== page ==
It was inaccurate as hell and basically was just another romance book with half-assed political strifes and petty cat fights. Many years has passed since then and I’m pretty sure I’m ready for a historical fiction novel. Anytime now.
*H- The Guest Cat by Takashi Hiraide
The Guest Cat, by the acclaimed poet Takashi Hiraide, is a subtly moving and exceptionally beautiful novel about the transient nature of life and idiosyncratic but deeply felt ways of living.
I can always trust the Japanese with nuances and subtlety, and nobody says no to the cover art. Nobody.
Even my Goodreads tbr list ran out on this one. Recommendations?
*J- Cheaper by The Dozen by Frank B. Gilbreth Jr., Ernestine Gilbreth Carey
I used to think slice-of-life novels were written for old people reminiscing about younger days, identifying with wayward sons (every house has one of those) and rebellious daughters. I was obviously very uninformed. Having read a few such novels this year, I can very confidently say that the slice-of-life genre is a gem, and a big one at that. They give so much life and vitality into otherwise mundane days, as well as (not too crazy) adventures everyone can appreciate/relate to.
Time to get into granny mode!
K- Totto-chan: The Little Girl at the Window by Tetsuko Kuroyanagi
L- Or Else The Lightning God by Catherine Lim
Goodreads, Books Depository(unavailable)
Paying some homage here.
Lim is one of the most well known Singaporean authors and was the first Singaporean writer I’ve ever read. Her style is short and simple, no bombastic words nor overly lengthy sentences. Yet, the point(s) she conveys through every story is crystal clear and leaves you thinking for days about them.
Moreover, short stories are in my opinion, one of the most difficult form to write in since one would constantly need to inject charisma, charm, and wit (insert number of short stories) times to keep perspectives fresh. In that, Lim has done an excellent job and Lightning God is surely a good read, even for non-Singaporeans.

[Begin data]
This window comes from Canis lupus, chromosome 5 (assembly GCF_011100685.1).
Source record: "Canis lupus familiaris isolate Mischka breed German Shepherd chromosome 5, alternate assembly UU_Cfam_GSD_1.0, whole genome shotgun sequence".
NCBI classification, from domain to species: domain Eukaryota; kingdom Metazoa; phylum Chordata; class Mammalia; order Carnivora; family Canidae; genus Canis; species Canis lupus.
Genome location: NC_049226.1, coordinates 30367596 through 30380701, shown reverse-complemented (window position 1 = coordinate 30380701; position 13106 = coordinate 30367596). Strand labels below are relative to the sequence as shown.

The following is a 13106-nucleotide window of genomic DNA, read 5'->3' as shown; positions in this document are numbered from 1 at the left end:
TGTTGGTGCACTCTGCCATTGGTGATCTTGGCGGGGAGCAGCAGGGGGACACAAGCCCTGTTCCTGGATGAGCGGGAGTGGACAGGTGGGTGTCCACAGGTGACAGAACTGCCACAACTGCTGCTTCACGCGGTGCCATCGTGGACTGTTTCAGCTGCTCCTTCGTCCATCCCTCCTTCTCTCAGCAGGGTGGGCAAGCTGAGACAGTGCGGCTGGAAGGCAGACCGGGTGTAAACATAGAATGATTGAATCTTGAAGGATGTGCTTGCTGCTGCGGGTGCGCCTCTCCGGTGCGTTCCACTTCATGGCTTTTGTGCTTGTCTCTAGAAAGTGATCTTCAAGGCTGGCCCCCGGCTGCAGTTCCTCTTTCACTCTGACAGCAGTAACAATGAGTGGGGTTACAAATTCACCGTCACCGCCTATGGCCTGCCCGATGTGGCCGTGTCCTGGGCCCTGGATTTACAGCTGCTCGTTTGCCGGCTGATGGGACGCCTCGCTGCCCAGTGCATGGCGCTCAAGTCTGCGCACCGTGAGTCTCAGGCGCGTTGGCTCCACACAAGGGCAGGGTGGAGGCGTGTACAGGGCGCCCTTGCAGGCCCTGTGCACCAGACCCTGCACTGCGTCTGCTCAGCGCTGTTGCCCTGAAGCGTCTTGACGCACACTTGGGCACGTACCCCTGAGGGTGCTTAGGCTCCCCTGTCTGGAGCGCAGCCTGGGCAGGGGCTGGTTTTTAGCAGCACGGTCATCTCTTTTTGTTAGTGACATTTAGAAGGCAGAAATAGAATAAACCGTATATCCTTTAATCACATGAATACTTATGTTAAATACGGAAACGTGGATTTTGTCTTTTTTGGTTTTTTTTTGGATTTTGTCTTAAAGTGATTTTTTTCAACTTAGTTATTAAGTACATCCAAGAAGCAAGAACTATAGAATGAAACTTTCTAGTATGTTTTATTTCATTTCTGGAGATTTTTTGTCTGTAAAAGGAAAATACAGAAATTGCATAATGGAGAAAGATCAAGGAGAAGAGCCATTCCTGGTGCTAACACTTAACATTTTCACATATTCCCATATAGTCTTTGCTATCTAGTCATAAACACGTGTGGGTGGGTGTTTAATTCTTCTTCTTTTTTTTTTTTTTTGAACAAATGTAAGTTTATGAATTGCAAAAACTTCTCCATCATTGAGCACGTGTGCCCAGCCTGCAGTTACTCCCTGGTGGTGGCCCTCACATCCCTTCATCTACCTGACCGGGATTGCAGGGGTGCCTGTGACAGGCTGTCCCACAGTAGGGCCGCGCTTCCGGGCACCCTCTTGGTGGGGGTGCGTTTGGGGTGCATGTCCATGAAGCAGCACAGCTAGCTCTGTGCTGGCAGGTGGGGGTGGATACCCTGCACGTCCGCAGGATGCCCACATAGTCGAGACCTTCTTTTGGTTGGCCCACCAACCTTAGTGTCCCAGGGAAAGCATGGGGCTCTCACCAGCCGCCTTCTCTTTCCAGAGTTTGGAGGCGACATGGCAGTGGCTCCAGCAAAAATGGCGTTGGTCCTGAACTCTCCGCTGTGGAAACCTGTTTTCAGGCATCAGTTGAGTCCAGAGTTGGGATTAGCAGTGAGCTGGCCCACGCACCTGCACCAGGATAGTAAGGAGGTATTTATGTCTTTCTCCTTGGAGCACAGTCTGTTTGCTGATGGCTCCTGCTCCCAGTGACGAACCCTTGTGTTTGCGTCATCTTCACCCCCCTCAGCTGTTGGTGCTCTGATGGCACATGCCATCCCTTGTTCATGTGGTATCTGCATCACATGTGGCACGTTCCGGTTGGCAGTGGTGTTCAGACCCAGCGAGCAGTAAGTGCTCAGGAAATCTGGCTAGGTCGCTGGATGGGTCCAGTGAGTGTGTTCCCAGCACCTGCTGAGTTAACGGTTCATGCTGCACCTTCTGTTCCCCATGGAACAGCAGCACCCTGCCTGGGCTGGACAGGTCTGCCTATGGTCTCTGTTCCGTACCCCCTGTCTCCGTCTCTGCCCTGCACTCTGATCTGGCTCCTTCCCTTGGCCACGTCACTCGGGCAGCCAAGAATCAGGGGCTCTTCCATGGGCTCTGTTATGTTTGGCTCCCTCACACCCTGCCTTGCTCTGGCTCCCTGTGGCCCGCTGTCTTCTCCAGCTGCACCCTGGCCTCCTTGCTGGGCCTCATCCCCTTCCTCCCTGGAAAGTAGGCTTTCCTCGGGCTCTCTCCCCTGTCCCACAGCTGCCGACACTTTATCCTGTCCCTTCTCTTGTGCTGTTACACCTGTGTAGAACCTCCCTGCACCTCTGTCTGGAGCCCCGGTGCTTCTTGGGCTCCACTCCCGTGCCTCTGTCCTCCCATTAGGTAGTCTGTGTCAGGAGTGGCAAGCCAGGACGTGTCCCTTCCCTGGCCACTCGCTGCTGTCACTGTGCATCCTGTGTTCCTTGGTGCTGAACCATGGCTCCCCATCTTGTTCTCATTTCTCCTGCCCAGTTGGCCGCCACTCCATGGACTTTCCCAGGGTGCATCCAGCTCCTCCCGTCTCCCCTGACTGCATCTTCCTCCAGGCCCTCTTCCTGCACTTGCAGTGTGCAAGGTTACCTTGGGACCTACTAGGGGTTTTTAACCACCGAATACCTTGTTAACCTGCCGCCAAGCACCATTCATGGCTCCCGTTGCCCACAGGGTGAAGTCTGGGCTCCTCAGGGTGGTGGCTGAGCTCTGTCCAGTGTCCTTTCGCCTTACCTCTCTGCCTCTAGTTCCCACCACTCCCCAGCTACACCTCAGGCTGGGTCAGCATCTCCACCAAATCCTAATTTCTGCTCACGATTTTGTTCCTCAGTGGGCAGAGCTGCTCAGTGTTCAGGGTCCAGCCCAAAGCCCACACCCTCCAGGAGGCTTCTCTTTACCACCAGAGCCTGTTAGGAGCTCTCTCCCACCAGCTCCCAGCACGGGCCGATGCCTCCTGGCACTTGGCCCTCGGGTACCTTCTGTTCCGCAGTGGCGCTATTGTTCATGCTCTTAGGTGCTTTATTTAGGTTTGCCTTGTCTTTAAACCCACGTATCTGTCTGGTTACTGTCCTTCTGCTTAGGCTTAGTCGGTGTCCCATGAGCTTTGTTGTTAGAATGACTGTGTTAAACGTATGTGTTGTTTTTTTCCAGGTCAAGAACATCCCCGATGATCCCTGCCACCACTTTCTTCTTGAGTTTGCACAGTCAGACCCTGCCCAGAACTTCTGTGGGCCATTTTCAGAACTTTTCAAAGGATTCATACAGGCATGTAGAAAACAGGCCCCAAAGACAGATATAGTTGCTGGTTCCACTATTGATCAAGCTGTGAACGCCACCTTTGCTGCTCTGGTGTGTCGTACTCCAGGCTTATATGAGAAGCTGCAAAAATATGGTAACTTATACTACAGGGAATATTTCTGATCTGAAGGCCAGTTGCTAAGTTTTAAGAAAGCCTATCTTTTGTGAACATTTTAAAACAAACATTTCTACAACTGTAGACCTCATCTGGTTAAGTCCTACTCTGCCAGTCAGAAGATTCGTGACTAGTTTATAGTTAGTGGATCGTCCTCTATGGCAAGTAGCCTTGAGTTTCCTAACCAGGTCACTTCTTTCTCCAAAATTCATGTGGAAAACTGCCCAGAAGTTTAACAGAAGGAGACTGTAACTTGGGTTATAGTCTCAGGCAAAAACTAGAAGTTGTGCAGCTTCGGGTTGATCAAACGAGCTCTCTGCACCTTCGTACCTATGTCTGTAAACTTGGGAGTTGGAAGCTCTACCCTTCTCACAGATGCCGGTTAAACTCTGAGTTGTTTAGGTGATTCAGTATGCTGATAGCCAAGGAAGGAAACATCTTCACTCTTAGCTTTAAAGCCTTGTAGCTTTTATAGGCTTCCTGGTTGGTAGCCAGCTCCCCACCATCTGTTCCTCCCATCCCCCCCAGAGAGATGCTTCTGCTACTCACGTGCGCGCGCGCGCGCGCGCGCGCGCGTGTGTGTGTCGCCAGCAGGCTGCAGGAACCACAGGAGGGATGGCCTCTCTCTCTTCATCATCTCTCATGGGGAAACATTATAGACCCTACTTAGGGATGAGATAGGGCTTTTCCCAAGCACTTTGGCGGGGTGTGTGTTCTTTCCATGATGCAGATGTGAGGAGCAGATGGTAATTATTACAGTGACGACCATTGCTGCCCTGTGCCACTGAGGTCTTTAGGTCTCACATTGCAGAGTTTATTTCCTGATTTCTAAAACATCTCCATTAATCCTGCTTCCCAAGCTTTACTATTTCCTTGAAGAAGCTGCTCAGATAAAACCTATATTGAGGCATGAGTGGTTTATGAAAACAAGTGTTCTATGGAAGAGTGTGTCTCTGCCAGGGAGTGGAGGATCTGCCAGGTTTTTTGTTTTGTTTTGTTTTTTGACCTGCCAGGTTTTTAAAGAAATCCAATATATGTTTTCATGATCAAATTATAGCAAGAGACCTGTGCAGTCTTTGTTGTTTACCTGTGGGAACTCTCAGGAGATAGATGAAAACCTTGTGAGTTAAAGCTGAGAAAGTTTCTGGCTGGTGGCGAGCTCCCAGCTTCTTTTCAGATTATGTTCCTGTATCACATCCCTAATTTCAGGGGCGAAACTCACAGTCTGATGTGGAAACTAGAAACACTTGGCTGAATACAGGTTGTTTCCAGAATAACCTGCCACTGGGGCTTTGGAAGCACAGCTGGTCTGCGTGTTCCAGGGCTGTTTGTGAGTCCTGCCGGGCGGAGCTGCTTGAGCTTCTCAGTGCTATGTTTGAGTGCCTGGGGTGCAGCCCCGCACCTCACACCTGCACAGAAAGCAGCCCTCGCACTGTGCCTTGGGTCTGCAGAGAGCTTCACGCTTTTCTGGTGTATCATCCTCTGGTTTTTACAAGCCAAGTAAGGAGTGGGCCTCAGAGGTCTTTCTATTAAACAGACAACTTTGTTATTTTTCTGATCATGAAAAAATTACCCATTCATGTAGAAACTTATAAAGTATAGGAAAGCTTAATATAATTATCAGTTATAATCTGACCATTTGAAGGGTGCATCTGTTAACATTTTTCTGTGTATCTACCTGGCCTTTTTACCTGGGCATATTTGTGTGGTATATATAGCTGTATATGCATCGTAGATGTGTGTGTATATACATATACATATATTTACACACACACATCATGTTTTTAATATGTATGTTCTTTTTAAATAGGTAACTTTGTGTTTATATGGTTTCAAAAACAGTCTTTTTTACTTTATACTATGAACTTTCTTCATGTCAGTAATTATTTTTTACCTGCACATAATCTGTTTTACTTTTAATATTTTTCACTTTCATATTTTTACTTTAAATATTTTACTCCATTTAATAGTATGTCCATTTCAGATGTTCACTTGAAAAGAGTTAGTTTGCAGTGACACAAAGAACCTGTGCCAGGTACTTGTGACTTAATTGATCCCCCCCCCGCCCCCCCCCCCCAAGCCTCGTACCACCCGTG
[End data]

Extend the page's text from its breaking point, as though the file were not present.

M- Gender and Sexuality in Modern Chinese History by Susan L. Mann
Aha, a non-fiction entry!
I read this while researching about an essay for a Chinese Philosophy class and its honestly hard to find a book whilst researching (books are either too difficult or grows increasingly irrelevant after each chapter), that sucks you in and teaches you so much through its pages. Though the title states that its on Modern Chinese history, I’m sure that the topics discussed can be applied to Western cultures as well. In fact, this was such a great book that I found myself slamming the table whilst reading in a fit of intense agreement with said text. Highly recommend that everyone pick this up.
*N- The Life and Death of Sophie Stark by Anna North
“It’s hard for me to talk about love. I think movies are the way I do that,” says Sophie Stark, a visionary and unapologetic filmmaker. She uses stories from the lives of those around her—her obsession, her girlfriend, and her husband—to create movies that bring her critical recognition and acclaim. But as her career explodes, Sophie’s unwavering dedication to her art leads to the shattering betrayal of the people she loves most. Told in a chorus of voices belonging to those who knew her best, The Life and Death of Sophie Stark is an intimate portrait of an elusive woman whose monumental talent and relentless pursuit of truth reveal the cost of producing great art, both for the artist and for the people around her.
Cinematography and the way it holds so much power over the portrayal of characters through a different angle/take/close up shot (all thanks to a film class I took whilst on exchange. Best class ever.) never ceased to amazing me. A character being explained and dissected through many other side characters just appeals to me, in the sense that I’m intrigued to see how books as a medium hold up to films in showing us a persona/psyche. Hopefully, this is going to have a positive reception from me. We shall see.
*O- Everything That Rises Must Converge: Stories by Flannery O’Connor, Robert Fitzgerald
The title itself is intriguing, Everything features short stories on race, faith, and morality. Recent events have led my spirit hanging a little low, so I thought a bit of O’Connor might do the trick. That plus I’ve never read anything from her amidst the praises surrounding her.
P- The Republic by Plato